The Coming Reality in Revitalization

By Kyle Bueermann

According to newly released data from the 2022 Annual Church Profile of the Southern Baptist Convention, the average church in the SBC has 80 people in their main worship gathering on any given Sunday. In 2021, half of the churches in the SBC average less than 50 people on a Sunday morning, and over 75% of our churches average less than 100.

Here’s why that is important: As we see the cost of goods continue to increase due to inflation and other factors, I believe it’s going to become increasingly difficult for churches of 100 or less to afford a competitive salary for a full-time pastor. This means that both pastors and churches need to consider the possibility of moving to a bivocational or covocational model over the next few years.

If this is done well, it can become a strategic move, rather than a “last-ditch effort” to keep the church doors open. However, there are some expectations that need to be made clear for both the pastor and the church to help make this transition as smooth as possible.

I’ll discuss three realities that shifting to a bivocational or covocational pastoral model presents, and then I’ll discuss a recommendation to help a church and a pastor to navigate the waters of moving from a full-time to a bivocational or covocational model.

Reality 1: A bivocational pastor may not be available for emergencies during the week

This is, perhaps, the biggest difference between having a full-time pastor and a bivocational or covocational pastor. Where a full-time pastor can often be available for a funeral at 2 p.m. on a Tuesday afternoon or could be at the hospital for a church member’s surgery at 10 a.m. on Thursday morning, this may be impossible for a bivocational pastor. In some cases, a bivo- or covocational pastor may have a great deal of flexibility if he has a work-from-home job or works as an entrepreneur in his own business. However, for a pastor who is working at the local hardware store or as a teacher at the local high school, this may be impossible. This will require a great deal of communication about expectations on the parts of both the church and the pastor.

Reality 2: A church should consider increasing time off for a bivocational pastor

Whereas many full-time pastors will take a day off during the week, this may not be an option for a bivocational or covocational pastor. If your pastor is working an outside job five days a week, in addition to preaching on Sunday, time off during the week may be very difficult to come by. A church could support her pastor by giving him additional time off for vacation. Most full-time pastors I’ve known typically have anywhere from two to four weeks of vacation time each year. For a church that is shifting from a full-time model to a bivocational or covocational model, I’d suggest increasing that to between six and eight weeks of time off from the church. This will allow your pastor ample time to rest and recover as he labors in the marketplace and in the work of the church as well.

Reality 3: A bivocational role does not mean failure for the church or the pastor

Too often, churches and pastors see a bivocational role as a short-term necessity until they grow and can afford a full-time position. While there’s nothing wrong with having that as a goal, I’m afraid the belief behind that goal is that the church (or the pastor) is somehow deficient because the pastor isn’t full-time. I think it’s important to note here that a bivocational pastor’s ministry is just as important as any full-time pastor. In some cases (particularly in small towns), a bivocational pastor can have an even greater impact on his community because he is involved in the marketplace and interacting with folks in the community on a daily basis. A bivocational pastor is not in the “minor leagues” of ministry. He shouldn’t treat himself that way, and the church shouldn’t treat him that way either.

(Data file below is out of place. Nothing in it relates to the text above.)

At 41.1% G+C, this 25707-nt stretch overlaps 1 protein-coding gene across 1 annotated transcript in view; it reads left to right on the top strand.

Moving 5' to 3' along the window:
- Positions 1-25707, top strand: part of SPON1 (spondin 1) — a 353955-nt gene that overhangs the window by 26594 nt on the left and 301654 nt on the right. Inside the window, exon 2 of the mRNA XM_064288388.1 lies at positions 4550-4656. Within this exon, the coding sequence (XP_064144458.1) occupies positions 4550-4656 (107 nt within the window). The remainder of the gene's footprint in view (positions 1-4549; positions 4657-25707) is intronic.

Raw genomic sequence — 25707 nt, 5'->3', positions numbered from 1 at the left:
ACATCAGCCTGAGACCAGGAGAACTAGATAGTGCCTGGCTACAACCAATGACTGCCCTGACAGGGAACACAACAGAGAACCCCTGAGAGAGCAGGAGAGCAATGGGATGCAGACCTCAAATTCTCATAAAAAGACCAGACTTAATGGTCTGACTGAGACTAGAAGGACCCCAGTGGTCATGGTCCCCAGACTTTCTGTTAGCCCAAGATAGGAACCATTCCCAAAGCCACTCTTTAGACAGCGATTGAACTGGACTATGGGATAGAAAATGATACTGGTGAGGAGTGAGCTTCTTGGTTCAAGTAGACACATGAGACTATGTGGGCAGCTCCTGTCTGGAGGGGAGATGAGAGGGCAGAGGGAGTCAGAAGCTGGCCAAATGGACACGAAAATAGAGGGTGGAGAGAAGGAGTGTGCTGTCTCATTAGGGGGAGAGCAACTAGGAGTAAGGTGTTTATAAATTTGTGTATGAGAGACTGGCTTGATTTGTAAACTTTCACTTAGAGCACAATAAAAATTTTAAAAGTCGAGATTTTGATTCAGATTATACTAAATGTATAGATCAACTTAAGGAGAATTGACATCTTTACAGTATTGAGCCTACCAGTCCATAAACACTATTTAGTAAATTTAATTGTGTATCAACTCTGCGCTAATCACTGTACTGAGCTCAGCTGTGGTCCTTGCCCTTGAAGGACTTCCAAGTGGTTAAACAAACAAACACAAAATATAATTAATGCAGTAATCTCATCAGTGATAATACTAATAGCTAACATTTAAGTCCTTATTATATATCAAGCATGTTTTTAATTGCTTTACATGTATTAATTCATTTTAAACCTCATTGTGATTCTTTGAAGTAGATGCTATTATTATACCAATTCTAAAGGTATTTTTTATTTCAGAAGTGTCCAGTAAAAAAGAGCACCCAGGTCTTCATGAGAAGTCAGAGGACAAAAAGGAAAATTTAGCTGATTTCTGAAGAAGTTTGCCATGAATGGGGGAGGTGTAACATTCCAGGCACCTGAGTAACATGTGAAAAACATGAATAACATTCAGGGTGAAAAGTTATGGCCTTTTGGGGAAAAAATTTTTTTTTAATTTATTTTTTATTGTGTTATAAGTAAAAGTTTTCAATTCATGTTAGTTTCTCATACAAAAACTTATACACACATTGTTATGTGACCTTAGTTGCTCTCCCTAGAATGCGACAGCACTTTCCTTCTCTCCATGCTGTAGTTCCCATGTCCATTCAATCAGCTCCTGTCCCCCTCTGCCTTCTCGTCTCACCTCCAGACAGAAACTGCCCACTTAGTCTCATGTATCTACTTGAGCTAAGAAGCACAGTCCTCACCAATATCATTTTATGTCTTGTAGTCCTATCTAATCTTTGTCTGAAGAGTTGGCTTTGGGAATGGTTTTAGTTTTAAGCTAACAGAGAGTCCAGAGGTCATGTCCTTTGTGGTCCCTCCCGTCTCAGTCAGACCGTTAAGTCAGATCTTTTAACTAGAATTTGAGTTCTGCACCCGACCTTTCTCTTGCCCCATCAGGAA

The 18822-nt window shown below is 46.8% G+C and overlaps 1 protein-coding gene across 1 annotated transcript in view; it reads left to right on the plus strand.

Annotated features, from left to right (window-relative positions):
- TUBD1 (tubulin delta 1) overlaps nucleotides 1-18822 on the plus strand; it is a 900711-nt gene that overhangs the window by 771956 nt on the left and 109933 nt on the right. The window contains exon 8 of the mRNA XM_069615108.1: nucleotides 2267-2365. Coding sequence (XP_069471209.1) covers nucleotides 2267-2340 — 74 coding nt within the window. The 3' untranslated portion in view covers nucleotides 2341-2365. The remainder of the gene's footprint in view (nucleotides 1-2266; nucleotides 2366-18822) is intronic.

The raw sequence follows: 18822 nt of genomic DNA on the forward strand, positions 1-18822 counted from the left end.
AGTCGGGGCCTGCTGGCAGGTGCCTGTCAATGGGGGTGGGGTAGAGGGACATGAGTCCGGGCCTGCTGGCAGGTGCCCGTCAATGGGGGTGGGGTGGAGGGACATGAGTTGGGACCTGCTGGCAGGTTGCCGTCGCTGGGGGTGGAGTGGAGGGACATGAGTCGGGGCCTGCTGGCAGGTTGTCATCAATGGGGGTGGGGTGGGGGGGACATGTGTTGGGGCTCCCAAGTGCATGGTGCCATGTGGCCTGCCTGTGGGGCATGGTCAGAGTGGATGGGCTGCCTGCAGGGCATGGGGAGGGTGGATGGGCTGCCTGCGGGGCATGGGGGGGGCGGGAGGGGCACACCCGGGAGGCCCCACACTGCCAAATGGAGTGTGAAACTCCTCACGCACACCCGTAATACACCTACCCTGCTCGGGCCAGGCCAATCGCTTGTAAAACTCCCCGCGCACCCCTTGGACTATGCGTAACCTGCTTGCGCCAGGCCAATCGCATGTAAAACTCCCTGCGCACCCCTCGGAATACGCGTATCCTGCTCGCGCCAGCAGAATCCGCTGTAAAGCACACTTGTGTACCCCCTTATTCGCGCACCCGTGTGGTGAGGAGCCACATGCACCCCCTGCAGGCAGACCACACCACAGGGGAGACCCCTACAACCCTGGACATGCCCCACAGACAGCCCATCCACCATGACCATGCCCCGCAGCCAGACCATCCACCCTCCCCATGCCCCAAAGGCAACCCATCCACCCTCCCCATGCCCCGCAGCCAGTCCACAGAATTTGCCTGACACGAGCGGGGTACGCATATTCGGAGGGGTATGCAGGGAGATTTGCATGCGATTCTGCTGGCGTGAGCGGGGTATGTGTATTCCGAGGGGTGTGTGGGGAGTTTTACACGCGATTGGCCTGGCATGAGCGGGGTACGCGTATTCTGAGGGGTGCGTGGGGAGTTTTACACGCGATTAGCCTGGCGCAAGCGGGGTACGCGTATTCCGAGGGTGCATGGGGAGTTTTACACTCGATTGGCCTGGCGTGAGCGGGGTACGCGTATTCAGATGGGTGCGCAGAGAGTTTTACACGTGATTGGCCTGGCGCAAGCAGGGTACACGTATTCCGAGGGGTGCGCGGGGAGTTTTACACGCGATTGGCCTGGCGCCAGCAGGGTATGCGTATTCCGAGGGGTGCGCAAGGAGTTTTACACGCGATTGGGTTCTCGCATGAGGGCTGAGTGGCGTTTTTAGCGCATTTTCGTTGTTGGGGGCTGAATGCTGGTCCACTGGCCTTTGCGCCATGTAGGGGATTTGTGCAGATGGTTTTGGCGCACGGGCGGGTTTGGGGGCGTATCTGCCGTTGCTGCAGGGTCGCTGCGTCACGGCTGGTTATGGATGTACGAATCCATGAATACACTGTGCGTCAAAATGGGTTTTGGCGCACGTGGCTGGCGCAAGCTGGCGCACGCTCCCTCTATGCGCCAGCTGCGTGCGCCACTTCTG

The recommendation for bivocational ministries: Raise up shepherd-leaders

When the pastor has an outside job during the week, the possibility always exists that certain things will be overlooked. As I mentioned earlier, there are ministry needs during the week that the pastor may not be able to take care of personally. So, other elders, deacons, or even small-group leaders could be available to cover some of these ministry opportunities during the week when the pastor isn’t available. This will require some intentional discipling and development but, in the end, it can be a great blessing to the church to have a team of individuals who can work to meet needs and minister to the church and community. (For the record, this is a good idea even if the pastor serves in a full-time role.)

If your church is considering shifting from a full-time to a bivocational or covocational pastoral role, the Replant Team would love to help as you navigate these issues and others. Please reach out to us at [email protected] if we can help!

Published May 10, 2023

P.S. Get our best content in your inbox

We send one email per month full of articles from a variety of Replanting voices.

Kyle Bueermann

Kyle Bueermann is a Rural Specialist for the Replant Team. He served as a youth and music minister and as a senior pastor for nine years in New Mexico. He’s married to Michelle and they have two kids: Noah and Hailey. He’s a fan of the Texas Rangers and loves black coffee. Kyle and his family live in Lubbock, TX.